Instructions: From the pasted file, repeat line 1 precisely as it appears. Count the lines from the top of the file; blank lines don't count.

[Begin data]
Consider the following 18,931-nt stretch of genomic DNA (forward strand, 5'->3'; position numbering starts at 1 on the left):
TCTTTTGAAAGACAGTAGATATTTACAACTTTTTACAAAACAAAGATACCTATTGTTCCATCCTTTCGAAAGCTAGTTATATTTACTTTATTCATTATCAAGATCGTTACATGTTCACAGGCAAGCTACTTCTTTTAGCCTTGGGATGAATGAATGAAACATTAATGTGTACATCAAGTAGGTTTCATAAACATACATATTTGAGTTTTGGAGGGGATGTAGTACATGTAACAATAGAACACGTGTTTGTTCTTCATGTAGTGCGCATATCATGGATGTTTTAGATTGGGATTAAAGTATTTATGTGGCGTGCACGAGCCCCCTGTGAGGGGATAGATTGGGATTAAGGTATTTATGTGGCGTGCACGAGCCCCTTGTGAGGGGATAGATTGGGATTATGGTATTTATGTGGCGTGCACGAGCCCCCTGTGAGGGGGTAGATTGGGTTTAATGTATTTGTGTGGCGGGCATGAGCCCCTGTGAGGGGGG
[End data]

Consider the following 18,931-nt stretch of genomic DNA (forward strand, 5'->3'; position numbering starts at 1 on the left):